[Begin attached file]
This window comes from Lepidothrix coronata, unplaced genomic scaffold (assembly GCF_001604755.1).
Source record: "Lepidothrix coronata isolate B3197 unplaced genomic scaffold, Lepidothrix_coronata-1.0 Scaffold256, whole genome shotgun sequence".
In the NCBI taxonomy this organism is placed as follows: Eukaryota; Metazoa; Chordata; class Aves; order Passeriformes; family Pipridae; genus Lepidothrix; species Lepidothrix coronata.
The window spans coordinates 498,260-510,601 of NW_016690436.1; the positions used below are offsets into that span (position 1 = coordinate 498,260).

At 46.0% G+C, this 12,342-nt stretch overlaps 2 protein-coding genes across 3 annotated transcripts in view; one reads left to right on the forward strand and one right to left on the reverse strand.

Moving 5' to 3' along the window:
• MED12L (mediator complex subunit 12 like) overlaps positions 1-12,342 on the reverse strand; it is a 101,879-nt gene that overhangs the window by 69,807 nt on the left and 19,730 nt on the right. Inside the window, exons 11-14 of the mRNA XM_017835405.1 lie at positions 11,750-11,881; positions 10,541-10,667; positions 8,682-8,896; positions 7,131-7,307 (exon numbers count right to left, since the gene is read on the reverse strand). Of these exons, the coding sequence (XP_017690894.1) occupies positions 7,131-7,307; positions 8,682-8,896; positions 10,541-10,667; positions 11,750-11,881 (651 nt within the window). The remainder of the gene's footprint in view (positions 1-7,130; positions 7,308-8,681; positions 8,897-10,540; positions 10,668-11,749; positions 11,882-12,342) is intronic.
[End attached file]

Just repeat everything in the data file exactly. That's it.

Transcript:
This window comes from Lepidothrix coronata, unplaced genomic scaffold (assembly GCF_001604755.1).
Source record: "Lepidothrix coronata isolate B3197 unplaced genomic scaffold, Lepidothrix_coronata-1.0 Scaffold256, whole genome shotgun sequence".
In the NCBI taxonomy this organism is placed as follows: Eukaryota; Metazoa; Chordata; class Aves; order Passeriformes; family Pipridae; genus Lepidothrix; species Lepidothrix coronata.
The window spans coordinates 498,260-510,601 of NW_016690436.1; the positions used below are offsets into that span (position 1 = coordinate 498,260).

At 46.0% G+C, this 12,342-nt stretch overlaps 2 protein-coding genes across 3 annotated transcripts in view; one reads left to right on the forward strand and one right to left on the reverse strand.

Moving 5' to 3' along the window:
• MED12L (mediator complex subunit 12 like) overlaps positions 1-12,342 on the reverse strand; it is a 101,879-nt gene that overhangs the window by 69,807 nt on the left and 19,730 nt on the right. Inside the window, exons 11-14 of the mRNA XM_017835405.1 lie at positions 11,750-11,881; positions 10,541-10,667; positions 8,682-8,896; positions 7,131-7,307 (exon numbers count right to left, since the gene is read on the reverse strand). Of these exons, the coding sequence (XP_017690894.1) occupies positions 7,131-7,307; positions 8,682-8,896; positions 10,541-10,667; positions 11,750-11,881 (651 nt within the window). The remainder of the gene's footprint in view (positions 1-7,130; positions 7,308-8,681; positions 8,897-10,540; positions 10,668-11,749; positions 11,882-12,342) is intronic.